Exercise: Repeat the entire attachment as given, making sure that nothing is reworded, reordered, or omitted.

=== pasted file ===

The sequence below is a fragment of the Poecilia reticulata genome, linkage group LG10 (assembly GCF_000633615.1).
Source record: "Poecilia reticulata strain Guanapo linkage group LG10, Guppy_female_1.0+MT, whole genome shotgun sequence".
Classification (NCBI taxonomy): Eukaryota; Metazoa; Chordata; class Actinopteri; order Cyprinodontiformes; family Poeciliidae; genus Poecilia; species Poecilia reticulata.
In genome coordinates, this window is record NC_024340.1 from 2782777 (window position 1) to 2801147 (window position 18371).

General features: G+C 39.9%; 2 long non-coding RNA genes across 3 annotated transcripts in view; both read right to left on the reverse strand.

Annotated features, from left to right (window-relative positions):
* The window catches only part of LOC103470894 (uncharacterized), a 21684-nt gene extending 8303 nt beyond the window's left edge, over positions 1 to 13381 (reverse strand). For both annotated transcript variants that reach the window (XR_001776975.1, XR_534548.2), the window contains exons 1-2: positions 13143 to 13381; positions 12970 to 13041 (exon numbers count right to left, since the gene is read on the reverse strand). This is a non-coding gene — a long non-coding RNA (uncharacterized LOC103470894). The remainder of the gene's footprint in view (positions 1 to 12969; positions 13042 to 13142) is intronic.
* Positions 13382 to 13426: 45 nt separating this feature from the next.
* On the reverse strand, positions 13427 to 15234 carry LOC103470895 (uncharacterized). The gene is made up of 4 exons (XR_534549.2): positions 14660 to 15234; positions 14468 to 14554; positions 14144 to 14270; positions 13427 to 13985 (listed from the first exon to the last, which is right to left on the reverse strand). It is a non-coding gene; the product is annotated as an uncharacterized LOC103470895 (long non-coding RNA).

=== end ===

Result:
The sequence below is a fragment of the Poecilia reticulata genome, linkage group LG10 (assembly GCF_000633615.1).
Source record: "Poecilia reticulata strain Guanapo linkage group LG10, Guppy_female_1.0+MT, whole genome shotgun sequence".
Classification (NCBI taxonomy): Eukaryota; Metazoa; Chordata; class Actinopteri; order Cyprinodontiformes; family Poeciliidae; genus Poecilia; species Poecilia reticulata.
In genome coordinates, this window is record NC_024340.1 from 2782777 (window position 1) to 2801147 (window position 18371).

General features: G+C 39.9%; 2 long non-coding RNA genes across 3 annotated transcripts in view; both read right to left on the reverse strand.

Annotated features, from left to right (window-relative positions):
* The window catches only part of LOC103470894 (uncharacterized), a 21684-nt gene extending 8303 nt beyond the window's left edge, over positions 1 to 13381 (reverse strand). For both annotated transcript variants that reach the window (XR_001776975.1, XR_534548.2), the window contains exons 1-2: positions 13143 to 13381; positions 12970 to 13041 (exon numbers count right to left, since the gene is read on the reverse strand). This is a non-coding gene — a long non-coding RNA (uncharacterized LOC103470894). The remainder of the gene's footprint in view (positions 1 to 12969; positions 13042 to 13142) is intronic.
* Positions 13382 to 13426: 45 nt separating this feature from the next.
* On the reverse strand, positions 13427 to 15234 carry LOC103470895 (uncharacterized). The gene is made up of 4 exons (XR_534549.2): positions 14660 to 15234; positions 14468 to 14554; positions 14144 to 14270; positions 13427 to 13985 (listed from the first exon to the last, which is right to left on the reverse strand). It is a non-coding gene; the product is annotated as an uncharacterized LOC103470895 (long non-coding RNA).